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The Book We Need and Only Justin Hart Could Write

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This article originally published by the Brownstone Institute

BY Jeffrey A. TuckerJEFFREY A. TUCKER

Sometimes, even now, even after writing a book and probably a thousand or more articles on the topic, and following it every step of the way, it still feels like I dreamed the whole thing. Not a good dream but a nightmare of exceptionally dark attacks on freedom. It got so bad that online memes started deliberately misspelling the word: “freedumb.”

They really did cancel two years of public worship services, segregate the large cities, abolish in-person education, foist masks on all the kids, destroy millions of businesses, censor all media so that we could barely discover facts, forget everything that humanity only recently knew about immunity, end concerts, impose limits on house parties, scrap weddings and funerals, lock the elderly into their homes so that kids couldn’t visit, end dentistry, impose travel restrictions across state borders, and….

Yes, I could go on but there remains a sense of unreality about the whole thing. It all happened right here in the land of the free. The Prohibition years (1920-1932) were grim and ridiculous enough and proof that freedom is nowhere entirely and always safe. But the Covid epoch makes Prohibition seem very mild by comparison. The ostensible reason for the sudden imposition of totalitarian rule was to control a virus with an infection fatality rate of 0.035% for people under the age of 70.

None of these wildly destructive efforts stopped the virus. It went ahead patiently and infected the whole population that was made woefully unhealthy due to the egregiously coercive response to the virus, and then our immune systems adapted. It was all utter madness, so much so that masses of people just want to forget the whole thing, especially because so many people and both political parties participated.

We are all left with a kind of PTSD. I don’t know what the right cure for that condition is but surely coming to terms with the grim reality of what happened is essential. My worry all along is that the concerted efforts to pretend like none of this occurred, or that it was no big deal, or that it was necessary and needs to happen again, and that governments and experts did their best given the paucity of information, and so on, would actually succeed.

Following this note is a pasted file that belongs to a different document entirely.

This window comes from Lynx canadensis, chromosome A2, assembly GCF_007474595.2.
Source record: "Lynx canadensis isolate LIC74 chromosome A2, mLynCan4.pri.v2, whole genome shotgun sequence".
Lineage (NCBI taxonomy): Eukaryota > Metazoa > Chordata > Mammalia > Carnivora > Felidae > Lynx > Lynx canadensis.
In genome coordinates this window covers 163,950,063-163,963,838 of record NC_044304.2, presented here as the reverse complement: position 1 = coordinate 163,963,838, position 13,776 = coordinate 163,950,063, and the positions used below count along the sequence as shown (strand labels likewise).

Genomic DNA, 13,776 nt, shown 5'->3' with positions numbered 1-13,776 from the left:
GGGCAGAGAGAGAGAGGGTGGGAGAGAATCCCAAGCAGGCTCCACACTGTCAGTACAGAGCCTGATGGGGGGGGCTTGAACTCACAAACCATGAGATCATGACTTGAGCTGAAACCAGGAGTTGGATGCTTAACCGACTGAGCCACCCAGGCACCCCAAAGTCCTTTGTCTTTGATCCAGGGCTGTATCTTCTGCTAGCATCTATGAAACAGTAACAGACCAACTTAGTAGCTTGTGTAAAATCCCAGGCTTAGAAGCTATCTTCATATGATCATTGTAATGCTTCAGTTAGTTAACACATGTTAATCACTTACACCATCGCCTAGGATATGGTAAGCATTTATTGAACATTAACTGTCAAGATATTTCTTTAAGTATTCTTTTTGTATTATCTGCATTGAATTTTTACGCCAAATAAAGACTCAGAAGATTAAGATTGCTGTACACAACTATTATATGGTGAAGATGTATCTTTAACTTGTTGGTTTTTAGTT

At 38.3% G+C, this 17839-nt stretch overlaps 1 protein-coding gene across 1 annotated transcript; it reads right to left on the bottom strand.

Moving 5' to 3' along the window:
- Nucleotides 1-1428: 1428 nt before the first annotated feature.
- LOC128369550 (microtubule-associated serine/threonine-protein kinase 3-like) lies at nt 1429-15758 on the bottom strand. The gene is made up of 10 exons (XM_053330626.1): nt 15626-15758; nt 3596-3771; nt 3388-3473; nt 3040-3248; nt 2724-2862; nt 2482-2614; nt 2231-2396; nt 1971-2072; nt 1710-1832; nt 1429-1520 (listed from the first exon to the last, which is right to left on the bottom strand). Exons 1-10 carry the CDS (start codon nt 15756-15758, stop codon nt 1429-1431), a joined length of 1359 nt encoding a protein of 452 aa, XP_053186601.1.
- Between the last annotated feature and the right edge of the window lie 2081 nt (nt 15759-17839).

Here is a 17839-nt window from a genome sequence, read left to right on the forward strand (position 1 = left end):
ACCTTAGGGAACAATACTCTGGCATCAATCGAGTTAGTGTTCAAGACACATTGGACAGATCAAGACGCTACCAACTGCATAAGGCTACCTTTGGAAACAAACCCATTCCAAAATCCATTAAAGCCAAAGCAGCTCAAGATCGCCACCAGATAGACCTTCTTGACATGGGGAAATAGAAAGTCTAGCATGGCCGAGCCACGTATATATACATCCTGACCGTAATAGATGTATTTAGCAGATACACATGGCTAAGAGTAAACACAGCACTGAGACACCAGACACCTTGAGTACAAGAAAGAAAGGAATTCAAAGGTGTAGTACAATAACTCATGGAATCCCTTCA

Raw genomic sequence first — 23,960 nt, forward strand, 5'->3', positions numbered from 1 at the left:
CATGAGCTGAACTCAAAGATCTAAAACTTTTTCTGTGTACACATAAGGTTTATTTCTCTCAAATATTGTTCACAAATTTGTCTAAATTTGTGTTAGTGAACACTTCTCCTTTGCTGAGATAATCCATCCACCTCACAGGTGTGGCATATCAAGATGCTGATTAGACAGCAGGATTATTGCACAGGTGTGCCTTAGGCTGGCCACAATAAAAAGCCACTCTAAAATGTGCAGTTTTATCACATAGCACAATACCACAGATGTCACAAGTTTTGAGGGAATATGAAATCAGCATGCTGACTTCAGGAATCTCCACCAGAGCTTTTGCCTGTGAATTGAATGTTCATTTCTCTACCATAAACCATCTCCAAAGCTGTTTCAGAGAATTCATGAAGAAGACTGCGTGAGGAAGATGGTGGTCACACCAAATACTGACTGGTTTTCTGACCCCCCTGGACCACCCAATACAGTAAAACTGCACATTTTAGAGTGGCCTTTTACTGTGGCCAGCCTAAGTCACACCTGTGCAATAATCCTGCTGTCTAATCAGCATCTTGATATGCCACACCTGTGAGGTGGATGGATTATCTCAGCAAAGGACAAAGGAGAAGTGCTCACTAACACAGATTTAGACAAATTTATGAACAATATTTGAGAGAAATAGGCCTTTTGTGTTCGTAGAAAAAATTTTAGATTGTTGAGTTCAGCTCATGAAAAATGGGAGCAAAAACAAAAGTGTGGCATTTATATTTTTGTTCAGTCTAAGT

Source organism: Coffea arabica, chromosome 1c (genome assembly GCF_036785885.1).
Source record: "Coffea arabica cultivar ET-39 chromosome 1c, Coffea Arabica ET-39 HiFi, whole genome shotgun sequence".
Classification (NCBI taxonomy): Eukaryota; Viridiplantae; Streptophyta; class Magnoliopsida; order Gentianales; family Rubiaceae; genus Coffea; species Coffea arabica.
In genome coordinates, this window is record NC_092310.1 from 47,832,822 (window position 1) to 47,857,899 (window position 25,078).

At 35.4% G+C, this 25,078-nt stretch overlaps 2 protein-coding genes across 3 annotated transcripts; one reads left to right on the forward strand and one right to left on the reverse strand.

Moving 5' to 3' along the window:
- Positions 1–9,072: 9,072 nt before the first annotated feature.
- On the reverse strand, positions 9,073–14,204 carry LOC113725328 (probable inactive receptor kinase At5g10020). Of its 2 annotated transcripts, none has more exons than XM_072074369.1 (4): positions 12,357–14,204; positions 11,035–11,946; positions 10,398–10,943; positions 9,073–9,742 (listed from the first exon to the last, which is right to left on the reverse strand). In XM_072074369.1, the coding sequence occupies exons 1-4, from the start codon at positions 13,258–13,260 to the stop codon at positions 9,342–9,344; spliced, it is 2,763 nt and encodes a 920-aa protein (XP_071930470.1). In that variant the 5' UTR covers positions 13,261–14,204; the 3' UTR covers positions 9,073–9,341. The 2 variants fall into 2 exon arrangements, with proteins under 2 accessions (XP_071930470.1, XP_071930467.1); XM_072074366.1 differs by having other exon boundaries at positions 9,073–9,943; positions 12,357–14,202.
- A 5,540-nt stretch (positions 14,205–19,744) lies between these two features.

It would be a tragedy if we do not learn from our recent egregious experiences. Reports from the campaign trail of 2022 indicate that the Covid response is a huge issue among voters.

“Among deeply conservative and often Trump-backed congressional and gubernatorial candidates,” writes StatNews, “calls to investigate or even jail Anthony Fauci have become regular campaign rallying cries. Ads lambasting Democrats for school shutdowns, business closures and mask mandates are running in heated races including in Georgia and Florida, where Democratic candidates trail their opponents in the polls.”

My worry is that the Covid response would not become a campaign issue at all simply because both parties are so heavily implicated in the pandemic response. After all, it was Trump who was gaslighted into green-lighting the lockdowns in the first place. But even party silence has not been able to stop the waves of outrage. Everyone’s lives were shattered by it all, from the school closures to the deliberate destruction of businesses to the preposterous kabuki dance scripted by the CDC to forever avoid the virus that ended up infecting everyone.